Research in Focus: A Novel Therapy For Urinary Tract Infections
As part of #BiofilmWeek, we’re highlighting interesting and exciting biofilm research being undertaken across our NBIC partner research institutions by early career researchers, PhD students and our Interdisciplinary Research Fellows.
We interviewed Ashraf Zarkan, a Research Fellow from the University of Cambridge. His research sits within the healthcare and pharmaceuticals sector and he is investigating an enzyme in Escherichia coli (E. coli) as a target to inhibit biofilms in urinary tract infections (UTIs).
How does your work link to biofilms and AMR?
UTIs are among the most common bacterial infections, affecting 150 million people per year worldwide and 75% of infections are due to uropathogenic E. coli. A major problem with UTIs is recurrence of infection associated with the ability of bacteria to form biofilms on the bladder lining or on indwelling catheters. There is an urgent need for innovative treatments to combat bacterial biofilms in UTIs. Furthermore, antibiotic resistance in UTIs is on the rise and UTIs are major drivers of antibiotic prescribing in primary care. Thus, my work has the potential for significant impact, not just for improving patient outcomes, but also for global antimicrobial stewardship.
What are the problems that work hopes to address?
An anti-biofilm treatment for UTIs is highly important. It would be useful for both complicated and uncomplicated UTIs, including cystitis (lower UTIs) and pyelonephritis (upper UTIs). It can be combined with antibiotics to enhance treatment outcome, but its most useful application is prophylactically to prevent recurrency, complications and progression of cystitis into pyelonephritis. Importantly, E. coli biofilms play a significant role in the development of UTIs into E. coli bacteraemias with potential severe complications and high number of deaths. In fact, E. coli is the main cause of bacteraemias in the UK and US with around 20% of cases resulting in death, and the majority of E. coli bacteraemias are from a UTI origin. Furthermore, UTIs are huge burden to healthcare providers. In the UK, UTI treatment takes up a large proportion of resources within the NHS, and the annual cost of UTI management in England alone is over £100m. Thus, anti-biofilm treatment for UTIs will have a significant indirect value by releasing resources in the healthcare system, in addition to the direct value with patients suffering UTIs.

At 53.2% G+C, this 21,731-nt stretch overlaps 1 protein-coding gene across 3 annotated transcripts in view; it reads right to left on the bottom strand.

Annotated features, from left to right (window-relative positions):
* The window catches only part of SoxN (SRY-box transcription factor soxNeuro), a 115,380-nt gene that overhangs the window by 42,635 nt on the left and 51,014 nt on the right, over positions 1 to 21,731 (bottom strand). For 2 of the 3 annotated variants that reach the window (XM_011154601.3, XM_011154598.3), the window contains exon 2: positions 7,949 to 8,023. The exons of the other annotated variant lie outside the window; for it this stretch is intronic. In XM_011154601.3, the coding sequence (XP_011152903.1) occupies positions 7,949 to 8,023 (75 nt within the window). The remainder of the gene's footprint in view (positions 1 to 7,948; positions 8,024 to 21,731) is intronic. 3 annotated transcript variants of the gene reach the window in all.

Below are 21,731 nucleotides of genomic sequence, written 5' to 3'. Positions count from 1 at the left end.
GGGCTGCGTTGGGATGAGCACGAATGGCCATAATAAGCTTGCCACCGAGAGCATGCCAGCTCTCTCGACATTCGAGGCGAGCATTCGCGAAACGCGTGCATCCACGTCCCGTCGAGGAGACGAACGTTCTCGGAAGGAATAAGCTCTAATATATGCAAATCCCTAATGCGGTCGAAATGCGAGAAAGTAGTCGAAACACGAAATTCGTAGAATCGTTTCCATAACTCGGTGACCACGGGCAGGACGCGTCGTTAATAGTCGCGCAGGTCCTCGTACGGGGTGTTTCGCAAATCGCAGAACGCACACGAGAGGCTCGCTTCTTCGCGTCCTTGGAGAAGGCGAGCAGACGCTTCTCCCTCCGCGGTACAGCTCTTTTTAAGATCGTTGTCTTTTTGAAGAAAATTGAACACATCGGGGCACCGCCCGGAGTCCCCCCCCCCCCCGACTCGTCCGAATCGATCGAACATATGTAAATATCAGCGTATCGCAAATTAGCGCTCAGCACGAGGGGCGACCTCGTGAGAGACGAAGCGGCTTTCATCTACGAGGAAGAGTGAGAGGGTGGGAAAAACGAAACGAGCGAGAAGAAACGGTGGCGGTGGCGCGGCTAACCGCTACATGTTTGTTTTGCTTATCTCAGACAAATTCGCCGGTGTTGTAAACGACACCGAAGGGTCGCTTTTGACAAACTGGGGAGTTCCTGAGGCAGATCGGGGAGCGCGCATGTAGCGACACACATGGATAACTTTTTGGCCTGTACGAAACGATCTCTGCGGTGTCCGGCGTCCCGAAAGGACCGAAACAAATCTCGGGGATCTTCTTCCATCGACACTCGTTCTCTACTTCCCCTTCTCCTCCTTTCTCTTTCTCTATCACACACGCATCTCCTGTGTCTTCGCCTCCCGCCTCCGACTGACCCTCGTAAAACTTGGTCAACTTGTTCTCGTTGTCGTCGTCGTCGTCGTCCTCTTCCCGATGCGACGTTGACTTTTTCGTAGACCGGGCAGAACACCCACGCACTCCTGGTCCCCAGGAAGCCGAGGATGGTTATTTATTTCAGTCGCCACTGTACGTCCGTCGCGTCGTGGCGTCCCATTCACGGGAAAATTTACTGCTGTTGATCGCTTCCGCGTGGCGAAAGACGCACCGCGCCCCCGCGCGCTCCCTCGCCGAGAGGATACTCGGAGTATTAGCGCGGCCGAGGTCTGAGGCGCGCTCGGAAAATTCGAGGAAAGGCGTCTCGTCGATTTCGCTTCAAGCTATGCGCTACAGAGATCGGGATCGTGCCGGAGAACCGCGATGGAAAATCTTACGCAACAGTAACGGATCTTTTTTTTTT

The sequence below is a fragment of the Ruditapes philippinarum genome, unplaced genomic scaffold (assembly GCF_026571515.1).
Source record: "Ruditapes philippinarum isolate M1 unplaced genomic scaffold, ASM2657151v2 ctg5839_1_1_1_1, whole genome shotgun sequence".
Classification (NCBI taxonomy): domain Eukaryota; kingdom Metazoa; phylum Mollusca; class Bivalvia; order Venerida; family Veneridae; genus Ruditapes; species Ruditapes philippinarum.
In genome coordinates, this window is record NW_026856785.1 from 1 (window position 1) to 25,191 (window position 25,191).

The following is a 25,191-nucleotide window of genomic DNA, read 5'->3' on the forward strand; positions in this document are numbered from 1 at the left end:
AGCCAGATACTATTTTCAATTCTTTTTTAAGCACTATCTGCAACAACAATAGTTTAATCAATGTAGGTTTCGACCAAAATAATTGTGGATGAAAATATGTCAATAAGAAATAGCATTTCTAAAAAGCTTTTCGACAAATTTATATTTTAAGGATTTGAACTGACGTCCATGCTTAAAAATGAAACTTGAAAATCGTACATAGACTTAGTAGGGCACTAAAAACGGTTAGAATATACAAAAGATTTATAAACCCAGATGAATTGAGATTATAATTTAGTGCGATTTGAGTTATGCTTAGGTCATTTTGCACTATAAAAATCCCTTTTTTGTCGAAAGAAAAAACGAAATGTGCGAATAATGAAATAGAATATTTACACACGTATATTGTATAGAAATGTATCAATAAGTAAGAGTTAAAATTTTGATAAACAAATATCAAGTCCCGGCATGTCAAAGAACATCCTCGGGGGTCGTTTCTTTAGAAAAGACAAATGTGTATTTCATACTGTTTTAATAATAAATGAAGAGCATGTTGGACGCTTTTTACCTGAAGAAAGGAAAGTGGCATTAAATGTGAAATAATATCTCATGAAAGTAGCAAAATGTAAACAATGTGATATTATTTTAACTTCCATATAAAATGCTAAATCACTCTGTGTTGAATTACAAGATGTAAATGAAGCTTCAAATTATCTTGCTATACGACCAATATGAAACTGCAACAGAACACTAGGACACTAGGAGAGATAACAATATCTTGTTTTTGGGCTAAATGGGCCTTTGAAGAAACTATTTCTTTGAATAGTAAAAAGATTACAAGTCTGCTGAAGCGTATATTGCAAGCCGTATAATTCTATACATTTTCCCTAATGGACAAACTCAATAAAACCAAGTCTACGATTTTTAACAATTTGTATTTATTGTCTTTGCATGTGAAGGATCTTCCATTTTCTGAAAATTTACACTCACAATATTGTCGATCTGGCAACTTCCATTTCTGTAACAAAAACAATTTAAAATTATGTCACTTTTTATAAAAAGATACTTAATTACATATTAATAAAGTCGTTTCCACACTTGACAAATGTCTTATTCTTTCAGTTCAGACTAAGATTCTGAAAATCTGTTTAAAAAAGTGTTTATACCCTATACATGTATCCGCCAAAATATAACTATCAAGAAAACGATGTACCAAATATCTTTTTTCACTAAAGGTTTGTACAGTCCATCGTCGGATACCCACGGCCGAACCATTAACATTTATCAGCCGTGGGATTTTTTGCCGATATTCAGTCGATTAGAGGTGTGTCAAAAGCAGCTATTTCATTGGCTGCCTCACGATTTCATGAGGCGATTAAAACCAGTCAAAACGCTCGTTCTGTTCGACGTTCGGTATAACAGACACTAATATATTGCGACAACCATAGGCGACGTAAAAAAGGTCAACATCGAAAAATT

Are there any highlights from your work you can tell us about?
Following an extensive screening and testing of potential inhibitors of E. coli biofilms, we have now identified few top candidates and confirmed their ability to inhibit biofilm formation in a collection of uropathogenic strains of E. coli. We are currently optimising these candidates and preparing for preclinical testing using a UTI mouse model. We are also exploring the potential of embedding some of our inhibitors into coatings of urinary catheters to generate catheters with antibiofilm properties. The planned work will start with proof-of-concept testing using a urinary catheter model.
A biofilm from a uropathogenic strain of E. coli before the addition of one of the biofilm inhibitors.
A biofilm from a uropathogenic strain of E. coli after the addition of one of the biofilm inhibitors.
Have you undertaken any public engagement and outreach activities?
I have been heavily involved in the delivery of outreach activities at the Institute of Continuing Education (ICE) at the University of Cambridge. I designed and provided multiple in-person and online lectures around the themes of antimicrobial resistance and bacterial biofilms. This is a fantastic opportunity to engage with the general public and discuss the research that we’re currently doing in our lab, and also highlight the exciting opportunities that lay ahead in our field in the study of biofilms.
Are there any collaborators on your project?
The project is funded by the Rosetrees Trust, the Isaac Newton Trust and the School of Biological Sciences at the University of Cambridge. I collaborate with a UK-based computational chemistry and drug discovery provider called Cresset Discovery. The project is focused on drug discovery to treat and prevent urinary tract infections.
Has NBIC supported you with any of your projects or in your career?
My project was chosen as one of six commercially promising research projects from across the UK to join the Biofilms ICURe Sprint (Cohort 40) programme, funded by NBIC and supported by Innovate UK and BBSRC. The Biofilms Innovation to Commercialisation of University Research (ICURe) programme allowed me to explore the commercialisation potential of my project and identify potential applications that I have not previously considered.
Find out more
If you are interested in learning more about this project and would like to connect with Ashraf please contact NBIC at firstname.lastname@example.org.
Ashraf Zarkan, Research Fellow, University of Cambridge.